Accelerated Bachelor's Program for Non-Nurses (ABPNN)

Frequently asked questions (FAQ's) READ ME FIRST

Overview/Curriculum apply

Subspecialty Programs and Options

Admission Criteria

What to Expect

APNN application deadlines (please read the FAQs for prerequisite course completion deadlines):

For a January start date, application deadline is the prior July 1
For a May start date – application deadline is the prior November 1
For a September start date – application deadline is the prior March 1
All  items must be postmarked by these dates.

Overview/Curriculum

This program is specifically designed for candidates with bachelor’s (BA or BS) or higher degrees in other fields who are interested in going into the nursing profession. The program builds upon the pre-existing degree by providing generalist nursing studies.

The Program of Study awards the Bachelor of Science degree that allows students to qualify for NCLEX-RN® examination (National Council Licensure Examination) and professional Registered Nursing (RN) licensure. Our NCLEX-RN® first-time pass rate is consistently higher than the national average.

* Those who have taken prerequisite courses in Anatomy and Physiology, Microbiology, Nutrition, Human Growth and Development and Statistics can earn their degree in one year of full-time study.

  • 79 Credits will be transferred in from previous baccalaureate degree.

  • 49 Credits Generalist nursing courses which include 90 laboratory hours and 660 hours of clinical training.

Prerequisites

  • Non-nursing bachelor's degree
  • Anatomy and Physiology
  • Microbiology
  • Growth & Development (also called Developmental Psychology)
  • Nutrition
  • Statistics

Semester I  17 credits

NUR362

Health Assessment in Health and Illness

3 credits

NUR370

Pathophysiology/Pharmacology

6 credits

NUR372

Therapeutic Interventions I

4 credits

NUR373

Nursing Science

2 credits

NUR378

Genetics

2 credits

Semester II  16 credits

NUR301

Principles & Application of Evidence for Nursing Practice

3 credits

NUR374

Women's Health, Neonatal, and Pediatric Nursing

7 credits

NUR375

Psychiatric Mental Health

3.5 credits

NUR376

Therapeutic Interventions II

2.5 credits

Semester III  16 credits

NUR371

Management of Care

4 credits

NUR377

Adult & Home Nursing

8 credits

NUR379

Nursing Integration and Transition to Professional Practice

4 credits

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Subspecialty Programs and Options

After successful completion of the baccalaureate year and the Registered Nurse (RN) licensing examination, students may choose to go on to any of our masters programs.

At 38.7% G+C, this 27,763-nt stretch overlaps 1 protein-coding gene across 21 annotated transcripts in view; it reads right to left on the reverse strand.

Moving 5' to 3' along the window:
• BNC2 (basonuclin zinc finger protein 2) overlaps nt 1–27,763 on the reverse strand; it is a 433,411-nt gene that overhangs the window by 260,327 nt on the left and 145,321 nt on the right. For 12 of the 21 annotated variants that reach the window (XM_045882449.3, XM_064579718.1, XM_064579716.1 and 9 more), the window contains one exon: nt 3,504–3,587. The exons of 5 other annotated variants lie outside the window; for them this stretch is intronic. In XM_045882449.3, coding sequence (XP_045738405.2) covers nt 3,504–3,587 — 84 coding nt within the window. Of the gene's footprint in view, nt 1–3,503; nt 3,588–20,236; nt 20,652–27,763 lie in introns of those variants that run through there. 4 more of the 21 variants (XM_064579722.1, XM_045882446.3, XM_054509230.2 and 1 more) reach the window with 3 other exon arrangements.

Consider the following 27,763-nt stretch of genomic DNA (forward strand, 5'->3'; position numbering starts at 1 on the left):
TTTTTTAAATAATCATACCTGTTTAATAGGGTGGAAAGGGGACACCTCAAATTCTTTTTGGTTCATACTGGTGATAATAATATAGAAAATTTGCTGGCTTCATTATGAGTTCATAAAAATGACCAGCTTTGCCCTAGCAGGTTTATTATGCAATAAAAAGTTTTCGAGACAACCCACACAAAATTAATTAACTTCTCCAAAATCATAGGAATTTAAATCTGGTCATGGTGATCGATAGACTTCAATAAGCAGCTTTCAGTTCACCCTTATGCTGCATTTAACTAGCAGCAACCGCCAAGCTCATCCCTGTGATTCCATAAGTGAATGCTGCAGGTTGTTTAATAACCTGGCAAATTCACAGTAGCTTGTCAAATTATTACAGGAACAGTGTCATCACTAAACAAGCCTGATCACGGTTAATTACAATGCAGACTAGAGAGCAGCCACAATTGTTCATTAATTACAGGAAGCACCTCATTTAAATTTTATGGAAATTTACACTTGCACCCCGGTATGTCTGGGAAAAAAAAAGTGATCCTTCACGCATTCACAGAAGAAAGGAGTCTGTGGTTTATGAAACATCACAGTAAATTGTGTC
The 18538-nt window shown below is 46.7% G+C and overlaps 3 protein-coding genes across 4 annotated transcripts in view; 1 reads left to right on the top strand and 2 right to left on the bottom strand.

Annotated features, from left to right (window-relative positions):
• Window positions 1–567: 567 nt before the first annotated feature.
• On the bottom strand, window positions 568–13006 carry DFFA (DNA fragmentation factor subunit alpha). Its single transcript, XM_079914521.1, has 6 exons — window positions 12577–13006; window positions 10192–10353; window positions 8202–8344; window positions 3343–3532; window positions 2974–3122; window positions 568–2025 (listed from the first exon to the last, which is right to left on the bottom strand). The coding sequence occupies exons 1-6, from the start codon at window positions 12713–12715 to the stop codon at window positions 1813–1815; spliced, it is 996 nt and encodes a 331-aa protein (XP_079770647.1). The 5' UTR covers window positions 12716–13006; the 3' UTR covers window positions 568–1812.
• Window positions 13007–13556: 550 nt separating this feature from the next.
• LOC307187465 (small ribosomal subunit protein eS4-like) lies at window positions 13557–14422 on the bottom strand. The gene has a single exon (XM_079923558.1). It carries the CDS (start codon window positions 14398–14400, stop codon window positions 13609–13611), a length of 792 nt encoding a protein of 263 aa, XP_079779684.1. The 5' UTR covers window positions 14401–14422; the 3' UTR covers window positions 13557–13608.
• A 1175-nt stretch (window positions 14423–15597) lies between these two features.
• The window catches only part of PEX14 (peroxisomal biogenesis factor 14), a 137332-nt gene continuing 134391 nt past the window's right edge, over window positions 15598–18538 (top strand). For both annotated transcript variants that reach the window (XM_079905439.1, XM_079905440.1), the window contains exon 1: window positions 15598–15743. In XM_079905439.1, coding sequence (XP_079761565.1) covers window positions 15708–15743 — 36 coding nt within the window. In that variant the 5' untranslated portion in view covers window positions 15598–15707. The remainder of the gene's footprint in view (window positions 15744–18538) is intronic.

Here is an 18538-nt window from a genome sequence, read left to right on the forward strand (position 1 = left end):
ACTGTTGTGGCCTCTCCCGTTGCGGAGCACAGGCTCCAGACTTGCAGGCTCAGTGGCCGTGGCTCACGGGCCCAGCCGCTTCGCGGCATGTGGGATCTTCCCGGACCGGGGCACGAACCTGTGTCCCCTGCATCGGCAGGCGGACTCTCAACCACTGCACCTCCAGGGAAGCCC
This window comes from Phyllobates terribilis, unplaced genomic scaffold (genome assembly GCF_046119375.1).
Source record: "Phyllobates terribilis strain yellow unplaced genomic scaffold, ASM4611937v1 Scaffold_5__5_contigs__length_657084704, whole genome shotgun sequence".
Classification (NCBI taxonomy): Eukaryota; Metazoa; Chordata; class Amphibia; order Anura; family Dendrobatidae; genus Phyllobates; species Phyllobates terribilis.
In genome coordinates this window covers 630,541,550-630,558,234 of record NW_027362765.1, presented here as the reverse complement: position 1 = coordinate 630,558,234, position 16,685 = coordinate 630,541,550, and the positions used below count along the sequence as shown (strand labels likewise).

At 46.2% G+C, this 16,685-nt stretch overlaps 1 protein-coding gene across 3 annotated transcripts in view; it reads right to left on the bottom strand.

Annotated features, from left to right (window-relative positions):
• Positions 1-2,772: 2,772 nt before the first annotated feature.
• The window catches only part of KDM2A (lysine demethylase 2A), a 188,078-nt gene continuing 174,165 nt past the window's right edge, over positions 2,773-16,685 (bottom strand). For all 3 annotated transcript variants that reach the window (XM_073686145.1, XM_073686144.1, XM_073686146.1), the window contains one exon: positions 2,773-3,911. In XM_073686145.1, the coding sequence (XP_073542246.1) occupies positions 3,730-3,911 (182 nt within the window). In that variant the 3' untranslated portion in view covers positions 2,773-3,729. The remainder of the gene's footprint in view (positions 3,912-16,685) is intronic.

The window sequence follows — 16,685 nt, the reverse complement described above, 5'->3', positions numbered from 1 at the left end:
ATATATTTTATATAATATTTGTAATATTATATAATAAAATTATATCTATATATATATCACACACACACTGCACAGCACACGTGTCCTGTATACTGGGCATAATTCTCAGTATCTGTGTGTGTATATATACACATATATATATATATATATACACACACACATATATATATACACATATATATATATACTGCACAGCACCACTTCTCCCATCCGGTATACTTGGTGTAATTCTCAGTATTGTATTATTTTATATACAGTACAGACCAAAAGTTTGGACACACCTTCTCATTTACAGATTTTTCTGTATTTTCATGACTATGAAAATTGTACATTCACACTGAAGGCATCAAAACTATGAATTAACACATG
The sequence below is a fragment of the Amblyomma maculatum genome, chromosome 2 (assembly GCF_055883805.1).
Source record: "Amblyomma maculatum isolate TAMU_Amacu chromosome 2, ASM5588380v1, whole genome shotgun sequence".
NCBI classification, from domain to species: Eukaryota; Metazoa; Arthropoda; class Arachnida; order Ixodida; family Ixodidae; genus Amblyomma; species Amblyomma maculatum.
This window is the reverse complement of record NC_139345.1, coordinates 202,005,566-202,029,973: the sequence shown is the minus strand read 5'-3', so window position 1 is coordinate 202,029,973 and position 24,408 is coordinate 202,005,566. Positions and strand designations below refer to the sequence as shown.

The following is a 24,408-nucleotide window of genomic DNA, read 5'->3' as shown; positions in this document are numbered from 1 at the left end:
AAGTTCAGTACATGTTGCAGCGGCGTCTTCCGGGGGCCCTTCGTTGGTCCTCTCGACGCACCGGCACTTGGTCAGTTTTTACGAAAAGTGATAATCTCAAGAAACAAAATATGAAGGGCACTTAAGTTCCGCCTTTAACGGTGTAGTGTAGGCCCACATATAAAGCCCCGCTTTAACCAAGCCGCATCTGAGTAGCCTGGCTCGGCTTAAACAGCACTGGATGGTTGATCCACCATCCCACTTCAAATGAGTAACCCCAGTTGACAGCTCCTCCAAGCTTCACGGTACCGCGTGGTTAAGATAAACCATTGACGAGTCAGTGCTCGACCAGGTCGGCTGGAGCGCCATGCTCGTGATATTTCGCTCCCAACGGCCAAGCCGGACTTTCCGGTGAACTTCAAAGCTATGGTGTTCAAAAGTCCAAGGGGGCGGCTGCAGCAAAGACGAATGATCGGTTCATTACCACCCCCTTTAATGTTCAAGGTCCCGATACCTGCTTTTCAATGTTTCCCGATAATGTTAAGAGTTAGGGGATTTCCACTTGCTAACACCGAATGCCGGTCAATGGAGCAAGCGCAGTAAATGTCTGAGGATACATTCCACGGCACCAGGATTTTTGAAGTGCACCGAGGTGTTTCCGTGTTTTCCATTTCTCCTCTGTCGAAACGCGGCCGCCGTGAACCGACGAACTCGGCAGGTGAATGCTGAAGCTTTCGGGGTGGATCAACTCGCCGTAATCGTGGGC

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Admission Criteria

  • Completion of a non-nursing bachelor’s degree from an accredited school.
  • Cumulative GPA of 3.0 preferred from the non-nursing bachelor's degree.
  • Two favorable references which address academic ability and nursing potential.
  • Typewritten professional statement with career goals.
  • Resume
  • Personal interview with generalist faculty member.
  • Prerequisite courses with grade of C or above, (labs are not required):
    • Anatomy and Physiology
    • Microbiology
    • Nutrition
    • Human growth & Development (also called Developmental Psychology)
    • Statistics
  • TOEFL (Test of English as a Foreign Language-for International Students) scores >560 for paper-based test , >230 for computer-based test for international students or >88 for the new “i-based” test. TOEFL is required for international students, but highly recommended for students for whom English is a second language.

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What to Expect

All courses in the accelerated program are developed specifically for individuals who hold a baccalaureate or higher degree in another field. Students in this program come from many walks of life with different backgrounds and experiences—there is no one right background. The diversity of backgrounds and talents, coupled with their common desire and passion creates an incredible learning environment.

The Program of Study is modified on the University of Rochester School of Medicine’s double helix Program of Study that integrates basic science with clinical science. Clinical specialty experiences are based on an “immersion” principle where students focus on one clinical specialty area at a time (classes plus 16 to 24 hours of clinical each week). Our undergraduate research course teaches students to develop clinical questions, search and critique evidence, and implement findings to improve care. Our management of care course focuses on improving care of populations and groups, clinical management, and professional issues through performance improvement projects, clinical guideline critiques, and professional presentations. Our students complete 750 hours of clinical that includes 660 hours of direct patient care.

Students can expect state of the art education technology through clinical simulation using advanced technology patient simulators, hand held point of care electronic digital assistants, digitalized videos for iPod use and Internet viewing. More information.

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